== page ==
A Wiccan of 25 years, Sage likes to put her background as a writer and teacher to use by helping people learn about this NeoPagan path.
In many religions, the altar is the heart of sacred space. It’s the seat of worship, where you lay out the sacred tools, call the Gods, make offerings, or do your magical workings. In most religions, there is a distance between the altar and the general practitioners; it resides at the front of a temple or church. If anyone uses it, it would be the religious leaders. In Wicca—mainly Solitary Wicca—the altar is a very personal place. You’re not sharing one with an entire community; it’s meant as a place for private communion with your Gods and celebrating the sacred.
Building your first altar can be both daunting and exciting. For some people, it’s so daunting that it gets put off longer than it has to while the person agonizes over where it should go, what should go on it—the fear of doing it ‘wrong’ can be intimidating. Then on the other side of the spectrum, there is over-excitement when a shelf or table gets covered in dust-collecting trinkets to the point that it looks like it wants to collapse under the weight of them. Instead of an altar, it seems more like a New Age flea market display, and it loses all functionality.
With a little forethought, you can create the ideal altar. One of the first steps is deciding what type you want.
Box Shrine to Hecate
The shrine is mainly a space for veneration. It’s a great place to go for prayers and meditations or pay honor to a specific deity, spirit, household guardian, ancestor, or the like. A shrine doesn’t need to be elaborate at all since it’s more of a focal point. A representation of the object of worship—such as a statue, an image, a candle—is a good start. A little decoration, such as a vase for flowers or a plant, is also an excellent way to decorate. If you use incense for ritual, a censer is a must. It’s also nice to put out a cup, bowl, or basket if you like to give offerings.
That’s all you need on a shrine. You can always put crystals, herbs, candles, and other decorative items if you like, but it’s good to think through anything you want on there to avoid the risk of it just becoming a junk collection. Is the object you want to put on the shrine meaningful to you? Does it have a purpose? There’s nothing right or wrong, as long as you think it through.
There are times when you might like to make a shrine more elaborate. For example, at Samhain, my family puts up an ancestor’s shrine in the dining area on the buffet table. It’s full of photos and their personal belongings, seasonal decorations, candles, bowls, and baskets piled high with offerings and other such items. For the occasion, this full and cluttered shrine feels fitting to us, but only at this time of year. The rest of the year, we lean towards minimalism for our shrines.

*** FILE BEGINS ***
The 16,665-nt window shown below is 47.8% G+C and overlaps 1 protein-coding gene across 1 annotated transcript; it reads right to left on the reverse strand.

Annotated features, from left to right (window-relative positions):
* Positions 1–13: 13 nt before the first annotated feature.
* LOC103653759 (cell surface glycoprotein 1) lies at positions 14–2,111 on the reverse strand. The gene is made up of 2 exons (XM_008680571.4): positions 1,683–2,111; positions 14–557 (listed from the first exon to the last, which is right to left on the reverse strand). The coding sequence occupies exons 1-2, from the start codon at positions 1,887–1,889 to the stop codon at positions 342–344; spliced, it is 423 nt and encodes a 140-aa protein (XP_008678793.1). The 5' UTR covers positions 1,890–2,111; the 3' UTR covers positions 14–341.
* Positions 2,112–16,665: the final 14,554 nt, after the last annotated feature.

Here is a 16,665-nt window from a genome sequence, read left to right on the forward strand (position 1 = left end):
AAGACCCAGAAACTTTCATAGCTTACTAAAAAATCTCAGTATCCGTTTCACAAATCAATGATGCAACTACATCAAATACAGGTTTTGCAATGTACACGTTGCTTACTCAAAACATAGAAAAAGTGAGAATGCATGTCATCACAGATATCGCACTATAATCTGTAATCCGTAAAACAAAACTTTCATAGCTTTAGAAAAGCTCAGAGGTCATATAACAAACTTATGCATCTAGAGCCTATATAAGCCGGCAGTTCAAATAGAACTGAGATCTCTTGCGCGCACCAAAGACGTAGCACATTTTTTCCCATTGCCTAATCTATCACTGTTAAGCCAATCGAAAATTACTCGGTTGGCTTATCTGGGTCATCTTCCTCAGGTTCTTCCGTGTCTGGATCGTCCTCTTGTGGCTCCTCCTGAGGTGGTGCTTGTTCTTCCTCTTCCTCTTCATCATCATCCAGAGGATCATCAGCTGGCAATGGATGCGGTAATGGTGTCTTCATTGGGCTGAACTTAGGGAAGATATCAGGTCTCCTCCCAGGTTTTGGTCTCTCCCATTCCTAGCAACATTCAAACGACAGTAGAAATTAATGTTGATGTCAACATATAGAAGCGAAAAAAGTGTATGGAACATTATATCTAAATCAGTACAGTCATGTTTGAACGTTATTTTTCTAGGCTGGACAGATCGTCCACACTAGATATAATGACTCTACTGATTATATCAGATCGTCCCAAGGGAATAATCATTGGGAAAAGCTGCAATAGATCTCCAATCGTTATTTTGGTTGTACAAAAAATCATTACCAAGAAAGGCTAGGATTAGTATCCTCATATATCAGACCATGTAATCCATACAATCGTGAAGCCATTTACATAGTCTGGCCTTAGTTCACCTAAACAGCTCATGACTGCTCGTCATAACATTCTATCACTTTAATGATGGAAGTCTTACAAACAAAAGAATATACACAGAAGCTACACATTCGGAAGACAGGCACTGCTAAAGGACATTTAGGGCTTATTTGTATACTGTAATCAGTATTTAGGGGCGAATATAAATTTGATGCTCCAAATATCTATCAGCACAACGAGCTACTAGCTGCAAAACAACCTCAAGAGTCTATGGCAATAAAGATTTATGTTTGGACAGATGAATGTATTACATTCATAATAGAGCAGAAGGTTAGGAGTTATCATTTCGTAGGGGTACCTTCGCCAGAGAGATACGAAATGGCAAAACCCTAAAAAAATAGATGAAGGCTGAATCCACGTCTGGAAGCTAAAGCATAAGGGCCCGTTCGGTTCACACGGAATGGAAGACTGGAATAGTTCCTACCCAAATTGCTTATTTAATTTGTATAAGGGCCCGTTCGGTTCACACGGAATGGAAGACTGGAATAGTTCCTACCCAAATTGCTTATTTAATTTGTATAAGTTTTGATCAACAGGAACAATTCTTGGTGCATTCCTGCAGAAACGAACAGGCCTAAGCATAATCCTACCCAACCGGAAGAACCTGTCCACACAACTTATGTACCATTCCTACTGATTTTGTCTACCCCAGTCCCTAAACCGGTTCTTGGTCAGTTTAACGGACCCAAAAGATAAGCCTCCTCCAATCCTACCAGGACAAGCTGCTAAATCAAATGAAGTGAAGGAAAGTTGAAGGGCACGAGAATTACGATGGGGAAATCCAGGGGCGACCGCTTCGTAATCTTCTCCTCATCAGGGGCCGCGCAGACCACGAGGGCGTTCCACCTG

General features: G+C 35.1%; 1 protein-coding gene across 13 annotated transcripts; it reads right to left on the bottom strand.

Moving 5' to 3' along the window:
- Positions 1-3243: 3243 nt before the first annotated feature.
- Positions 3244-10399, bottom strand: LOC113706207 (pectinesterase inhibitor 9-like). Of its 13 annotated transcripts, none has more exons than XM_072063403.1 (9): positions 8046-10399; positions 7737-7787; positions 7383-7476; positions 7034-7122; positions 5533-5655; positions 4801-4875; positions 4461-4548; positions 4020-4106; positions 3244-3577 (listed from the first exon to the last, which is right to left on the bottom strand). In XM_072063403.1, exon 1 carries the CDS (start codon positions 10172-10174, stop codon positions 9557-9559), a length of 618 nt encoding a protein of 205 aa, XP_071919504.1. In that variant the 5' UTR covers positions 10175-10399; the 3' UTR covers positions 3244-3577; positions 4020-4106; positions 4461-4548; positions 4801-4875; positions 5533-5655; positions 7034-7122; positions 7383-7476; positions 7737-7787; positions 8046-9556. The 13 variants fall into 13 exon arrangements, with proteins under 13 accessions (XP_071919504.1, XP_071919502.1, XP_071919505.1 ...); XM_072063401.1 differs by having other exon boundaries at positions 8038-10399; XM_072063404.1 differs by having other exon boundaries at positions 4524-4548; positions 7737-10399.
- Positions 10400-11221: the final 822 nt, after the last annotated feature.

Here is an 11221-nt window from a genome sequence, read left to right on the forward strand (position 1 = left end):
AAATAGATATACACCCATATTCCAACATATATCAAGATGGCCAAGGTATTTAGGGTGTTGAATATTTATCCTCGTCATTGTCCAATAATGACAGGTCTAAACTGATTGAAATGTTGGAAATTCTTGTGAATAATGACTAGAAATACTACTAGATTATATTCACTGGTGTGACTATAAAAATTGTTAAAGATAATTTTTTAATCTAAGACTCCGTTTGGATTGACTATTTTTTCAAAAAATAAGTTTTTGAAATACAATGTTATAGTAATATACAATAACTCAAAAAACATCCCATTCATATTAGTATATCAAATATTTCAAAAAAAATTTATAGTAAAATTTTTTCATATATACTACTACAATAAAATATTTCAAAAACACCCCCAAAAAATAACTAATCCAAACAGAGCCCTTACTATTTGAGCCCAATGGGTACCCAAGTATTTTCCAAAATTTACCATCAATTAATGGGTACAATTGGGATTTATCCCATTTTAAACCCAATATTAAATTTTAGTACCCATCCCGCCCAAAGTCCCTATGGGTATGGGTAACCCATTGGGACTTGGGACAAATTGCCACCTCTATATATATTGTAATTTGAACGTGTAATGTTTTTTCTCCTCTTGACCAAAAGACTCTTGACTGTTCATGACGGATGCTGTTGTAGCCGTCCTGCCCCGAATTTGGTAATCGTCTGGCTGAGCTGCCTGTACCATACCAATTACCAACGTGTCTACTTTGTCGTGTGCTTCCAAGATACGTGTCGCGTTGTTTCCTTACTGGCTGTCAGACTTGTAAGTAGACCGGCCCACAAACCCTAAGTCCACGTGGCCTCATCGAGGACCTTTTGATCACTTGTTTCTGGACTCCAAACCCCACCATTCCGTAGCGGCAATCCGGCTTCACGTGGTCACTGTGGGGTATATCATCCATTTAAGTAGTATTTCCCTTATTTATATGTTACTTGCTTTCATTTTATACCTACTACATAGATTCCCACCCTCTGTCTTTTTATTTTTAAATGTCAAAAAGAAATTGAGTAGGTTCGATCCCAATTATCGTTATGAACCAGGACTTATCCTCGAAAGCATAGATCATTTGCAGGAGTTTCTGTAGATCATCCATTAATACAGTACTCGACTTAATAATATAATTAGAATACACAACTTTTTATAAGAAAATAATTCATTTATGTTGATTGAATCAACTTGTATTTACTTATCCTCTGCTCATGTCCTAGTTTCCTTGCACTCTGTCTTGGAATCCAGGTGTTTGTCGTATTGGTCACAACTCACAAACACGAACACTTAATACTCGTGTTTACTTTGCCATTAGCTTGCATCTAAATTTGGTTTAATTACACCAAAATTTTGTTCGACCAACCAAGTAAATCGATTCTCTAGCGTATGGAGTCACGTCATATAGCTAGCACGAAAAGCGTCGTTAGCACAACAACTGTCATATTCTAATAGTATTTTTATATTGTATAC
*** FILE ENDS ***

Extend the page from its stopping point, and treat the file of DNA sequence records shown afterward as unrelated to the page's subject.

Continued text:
Simple, Permanent Shrine to Hermes
Cute Tabletop Altar
Elaborate Temporary Ancestor's Shrine for Samhain Season
A ritual altar is a little bit more elaborate usually because it’s for full-blown rituals, usually Esbats (general moon rituals) or Sabbats (solar holy days of the Wheel of the Year). The full set of ritual tools would be lain out on the altar. A full ritual altar is usually a little larger than a permanent shrine, especially when using the traditional tools like an athame, wand, cup, pentagram, incense, candles, etc.—it requires a bit of space.
Some people keep out a permanent altar and use it both as a shrine and for rituals. If you can’t keep a full-blown altar set up permanently somewhere in your home, it’s a good idea to make a small shrine for your simple daily prayers, meditations, and devotionals, and then set up a temporary altar for big rituals.
A working altar is explicitly designed for magical workings. Some workings can be done in an evening, but other times more intricate workings towards long-term goals can require a set up that goes undisturbed for a while. If you’re using an altar specifically for magic, it should be the least cluttered of all. If all you need for it are the essential components for the working, that’s fine. The fewer distractions, the better.
It’s perfectly fine to have three or more different altars—one (or more) shrines, a ritual altar for Esbats and Sabbats, and a working altar for regular magical endeavors.
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Of course, one altar can suffice for all three purposes if you prefer keeping it all in one place. You may have limited areas where you can have privacy and can ensure that no one will fiddle with your things when you leave them out.
Determine your needs and preferences, and make it functional for what you plan to do there. This will help you determine what kind of altar(s) you want, the best place(s) to put the altar(s), and what to put on them.
This content is accurate and true to the best of the author’s knowledge and is not meant to substitute for formal and individualized advice from a qualified professional.
© 2013 Mackenzie Sage Wright
Eros Lunarsoul on April 23, 2017:
Send Mackenzie Sage Wright
I'm have just started learn about Wicca
But I'm Vietnamses so it's difficult to learn and to cast spell , to fing tools ,...
Can you teach me ?
Thank you very much
Mackenzie Sage Wright (author) on February 08, 2015:
Hi Jeremiah; sorry, I can't help you for a couple of readings. First, I'm not doing psychic readings, I'm writing articles to help teach people about Wicca. Second, I don't believe in soul mates. And third, I believe whatever path you and your love take will be what you decide together. I wish you the best of luck.
jeremiah on January 11, 2015:
Is me and my soulmate going to come back joined as one after we hhave finished these difficult months we have had to do alone